Cost for pre-press time is not additional cost, because there’s already some costs built in. Additional costs for pre-press time is not built into this estimate and here’s the conditions under where it will start ticking the boxes.


Now, every client and you guys know there are some people, just leave them alone. Don’t get in their face. Don’t ask them to fix files. Just keep fixing it. Whatever you’re doing, it’s not worth it unless you want to not have them anymore. If it’s going to be a thing. It shouldn’t be that many. You should be able to talk to everybody, but in the situations that you can’t, look at all the time you freed up and profits you’re making now on fixing files, in order for the pre-press people to deal with some people.


Just two other things, if you don’t mind. A great thing to do is to tell the designers that they could buy their own flight check programs or online, and just say, “Hey, run it through this and it’ll flag like the most immediate issues, that should be relatively simple to fix. If you get stuck on something crazy, send us the report” and at least you give them a head start. So, that’s something that they can invest in, on their end.


The second thing is that you guys, with bringing somebody in, or printers, should – and I don’t like to say should but in this situation, I’m going to say should instead of could – hold a monthly lunch and learn design class, where you invite your designers, your pre-press people, the production people from the average, whoever the hell it is, and you have a topic and you start with the lowest hanging fruit. What are the mistakes most of those people are making in the room to begin with?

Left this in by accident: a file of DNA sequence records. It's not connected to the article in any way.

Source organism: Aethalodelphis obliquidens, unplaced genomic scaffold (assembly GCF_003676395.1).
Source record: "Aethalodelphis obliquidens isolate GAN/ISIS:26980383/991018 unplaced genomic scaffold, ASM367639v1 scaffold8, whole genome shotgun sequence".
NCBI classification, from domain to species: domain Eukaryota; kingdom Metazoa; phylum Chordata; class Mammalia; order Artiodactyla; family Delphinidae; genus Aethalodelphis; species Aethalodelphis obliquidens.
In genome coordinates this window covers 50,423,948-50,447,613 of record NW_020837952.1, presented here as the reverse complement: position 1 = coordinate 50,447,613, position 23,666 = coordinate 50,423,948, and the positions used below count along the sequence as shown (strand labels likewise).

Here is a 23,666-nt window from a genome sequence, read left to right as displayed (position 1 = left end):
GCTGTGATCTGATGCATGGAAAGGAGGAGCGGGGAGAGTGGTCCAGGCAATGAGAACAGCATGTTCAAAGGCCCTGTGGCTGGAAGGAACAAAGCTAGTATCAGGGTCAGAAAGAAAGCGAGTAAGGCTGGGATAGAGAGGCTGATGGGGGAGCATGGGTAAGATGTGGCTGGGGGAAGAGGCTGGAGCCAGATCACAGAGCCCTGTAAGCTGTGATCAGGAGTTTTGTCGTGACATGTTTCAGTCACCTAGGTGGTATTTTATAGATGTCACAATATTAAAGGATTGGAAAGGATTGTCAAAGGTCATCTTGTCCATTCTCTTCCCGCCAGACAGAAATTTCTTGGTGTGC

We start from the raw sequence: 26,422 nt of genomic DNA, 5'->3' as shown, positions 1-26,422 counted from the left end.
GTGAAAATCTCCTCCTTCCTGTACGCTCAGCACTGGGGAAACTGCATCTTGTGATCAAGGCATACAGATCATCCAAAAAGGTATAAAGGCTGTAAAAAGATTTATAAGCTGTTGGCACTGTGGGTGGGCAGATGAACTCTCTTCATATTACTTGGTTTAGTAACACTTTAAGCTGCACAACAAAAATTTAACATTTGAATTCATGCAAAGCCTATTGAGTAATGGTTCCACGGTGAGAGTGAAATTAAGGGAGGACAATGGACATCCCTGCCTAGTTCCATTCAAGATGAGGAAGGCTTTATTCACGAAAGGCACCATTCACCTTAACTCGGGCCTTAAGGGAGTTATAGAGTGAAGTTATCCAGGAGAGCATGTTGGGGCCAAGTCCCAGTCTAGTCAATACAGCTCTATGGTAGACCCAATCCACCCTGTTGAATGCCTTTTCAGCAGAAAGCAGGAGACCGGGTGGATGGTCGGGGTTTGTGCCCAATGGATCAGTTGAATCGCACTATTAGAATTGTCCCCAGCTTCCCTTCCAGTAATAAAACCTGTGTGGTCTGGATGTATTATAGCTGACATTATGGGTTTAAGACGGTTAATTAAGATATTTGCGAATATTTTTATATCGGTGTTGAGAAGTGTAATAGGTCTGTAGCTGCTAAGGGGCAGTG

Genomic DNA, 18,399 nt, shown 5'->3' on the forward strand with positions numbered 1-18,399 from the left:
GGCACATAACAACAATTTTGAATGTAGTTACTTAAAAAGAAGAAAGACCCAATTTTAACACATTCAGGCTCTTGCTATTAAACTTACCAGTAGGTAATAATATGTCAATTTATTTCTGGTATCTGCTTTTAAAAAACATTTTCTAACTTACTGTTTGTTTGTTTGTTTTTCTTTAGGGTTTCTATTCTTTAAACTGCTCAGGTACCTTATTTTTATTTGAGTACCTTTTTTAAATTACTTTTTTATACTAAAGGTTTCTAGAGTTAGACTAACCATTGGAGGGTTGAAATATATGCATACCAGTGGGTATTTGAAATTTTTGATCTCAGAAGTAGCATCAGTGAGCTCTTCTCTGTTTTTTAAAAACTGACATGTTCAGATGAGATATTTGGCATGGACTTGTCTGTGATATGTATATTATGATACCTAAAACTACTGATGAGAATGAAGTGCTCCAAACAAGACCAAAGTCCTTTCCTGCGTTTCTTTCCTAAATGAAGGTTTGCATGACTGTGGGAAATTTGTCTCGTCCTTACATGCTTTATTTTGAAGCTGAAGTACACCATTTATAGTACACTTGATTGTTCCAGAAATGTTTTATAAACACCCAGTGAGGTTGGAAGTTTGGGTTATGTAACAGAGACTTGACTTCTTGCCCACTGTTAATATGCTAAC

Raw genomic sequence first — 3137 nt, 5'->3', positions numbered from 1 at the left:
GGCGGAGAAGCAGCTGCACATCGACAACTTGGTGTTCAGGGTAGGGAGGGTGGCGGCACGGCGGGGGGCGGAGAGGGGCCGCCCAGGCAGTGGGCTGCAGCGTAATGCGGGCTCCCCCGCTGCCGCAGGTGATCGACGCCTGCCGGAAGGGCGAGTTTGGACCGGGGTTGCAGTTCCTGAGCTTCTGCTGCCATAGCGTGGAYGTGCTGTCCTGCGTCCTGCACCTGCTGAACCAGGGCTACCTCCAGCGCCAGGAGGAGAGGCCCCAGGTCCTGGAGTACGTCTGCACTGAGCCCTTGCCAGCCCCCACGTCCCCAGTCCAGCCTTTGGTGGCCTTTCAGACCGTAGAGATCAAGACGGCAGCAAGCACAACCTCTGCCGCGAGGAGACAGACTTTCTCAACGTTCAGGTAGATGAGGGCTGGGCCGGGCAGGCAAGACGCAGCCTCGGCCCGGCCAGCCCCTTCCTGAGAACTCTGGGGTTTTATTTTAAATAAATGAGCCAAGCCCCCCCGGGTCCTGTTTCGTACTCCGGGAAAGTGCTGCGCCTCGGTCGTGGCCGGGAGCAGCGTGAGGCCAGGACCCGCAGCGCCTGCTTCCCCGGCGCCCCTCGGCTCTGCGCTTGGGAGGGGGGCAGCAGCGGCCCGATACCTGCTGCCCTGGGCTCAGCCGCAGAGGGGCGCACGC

The last thing I want to say about it is that how to videos on a website are the simplest things. How to save a PDF. I know the Adobe people, and I go up to them all the time. And I’m like, “Why are there 16 freaking save a PDF things in my PDF?” I’m like, “I have no idea which one I’m supposed to use.” Everyone always says, “Just use the last number on there.” I’m like, “Then, why are all the other numbers there? Why does one say press quality?” I mean, there were things that really could be simply explained. I know outlining fonts is usually a problem, low-res art. I mean, you could get rid of all those low-hanging fruit people who have not designed for print with very simple tutorials. And by the way, not necessarily a pre-press person on those videos.


I mean, if they have the right temperament, but you don’t want like an IT person on there. You definitely want it to be a peer-to-peer conversation. So, if your pre-press person is also like a little creative. Fantastic, you might have a great person on hand. If not, look at who’s been giving you great files and say, “Hey, you want to make some videos with us? We’ll trade you some print. Maybe there’s some money we could pay you?” Because at the end of the day, if the files use less human time, everybody makes more money, except, and the business end of this. Thoughts before we go to our next topic?


[0:19:41] NT: Yes, really quick. I will say because I work as a consultant, I get brought in very early. And one of the things we talk about is if it’s a complicated job, and there’s foil, and there’s bindery issues, and things have to be laid out a certain way. We go through, “Hey, Noel, sit down with us. Talk with the designers. Tell us how you want the files. How do you want the foil layer? How are we dealing with a PMS that’s going to reproduce as CMYK? How are we labeling?” So, we go through that.


But I think you said something very important as a printer. Thoseprinters who’ve done they call it, I don’t know, print college or whatever, you get 10, 15 people in, it’s a chance for them to see your shop, because they never know exactly what you do. So, it’s an idea that you can think, “Oh, wow, I just knew you for this.” So, you get that bonus. But you also get a captive audience who will be willing to help themselves make the jobs better. I mean, because it’s coming back on me.